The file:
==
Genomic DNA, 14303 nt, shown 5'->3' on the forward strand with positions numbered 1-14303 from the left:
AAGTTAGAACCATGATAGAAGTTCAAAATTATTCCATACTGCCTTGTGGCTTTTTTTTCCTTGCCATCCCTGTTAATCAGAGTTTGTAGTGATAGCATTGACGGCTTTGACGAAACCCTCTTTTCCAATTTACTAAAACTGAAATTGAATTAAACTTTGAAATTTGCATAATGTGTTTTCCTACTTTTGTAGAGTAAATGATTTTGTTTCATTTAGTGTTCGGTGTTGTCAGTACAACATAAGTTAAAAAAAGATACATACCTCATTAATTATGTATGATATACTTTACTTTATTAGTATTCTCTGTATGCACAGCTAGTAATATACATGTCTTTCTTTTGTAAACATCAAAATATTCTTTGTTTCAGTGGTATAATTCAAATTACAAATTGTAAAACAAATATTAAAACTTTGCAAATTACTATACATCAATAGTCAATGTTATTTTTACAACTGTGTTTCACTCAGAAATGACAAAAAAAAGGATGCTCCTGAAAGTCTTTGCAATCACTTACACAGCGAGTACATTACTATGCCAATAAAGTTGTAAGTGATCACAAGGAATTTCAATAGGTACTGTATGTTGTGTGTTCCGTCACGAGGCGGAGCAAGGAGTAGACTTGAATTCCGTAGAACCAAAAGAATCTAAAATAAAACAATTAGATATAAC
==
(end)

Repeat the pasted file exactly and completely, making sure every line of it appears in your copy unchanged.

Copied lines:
Genomic DNA, 14303 nt, shown 5'->3' on the forward strand with positions numbered 1-14303 from the left:
AAGTTAGAACCATGATAGAAGTTCAAAATTATTCCATACTGCCTTGTGGCTTTTTTTTCCTTGCCATCCCTGTTAATCAGAGTTTGTAGTGATAGCATTGACGGCTTTGACGAAACCCTCTTTTCCAATTTACTAAAACTGAAATTGAATTAAACTTTGAAATTTGCATAATGTGTTTTCCTACTTTTGTAGAGTAAATGATTTTGTTTCATTTAGTGTTCGGTGTTGTCAGTACAACATAAGTTAAAAAAAGATACATACCTCATTAATTATGTATGATATACTTTACTTTATTAGTATTCTCTGTATGCACAGCTAGTAATATACATGTCTTTCTTTTGTAAACATCAAAATATTCTTTGTTTCAGTGGTATAATTCAAATTACAAATTGTAAAACAAATATTAAAACTTTGCAAATTACTATACATCAATAGTCAATGTTATTTTTACAACTGTGTTTCACTCAGAAATGACAAAAAAAAGGATGCTCCTGAAAGTCTTTGCAATCACTTACACAGCGAGTACATTACTATGCCAATAAAGTTGTAAGTGATCACAAGGAATTTCAATAGGTACTGTATGTTGTGTGTTCCGTCACGAGGCGGAGCAAGGAGTAGACTTGAATTCCGTAGAACCAAAAGAATCTAAAATAAAACAATTAGATATAAC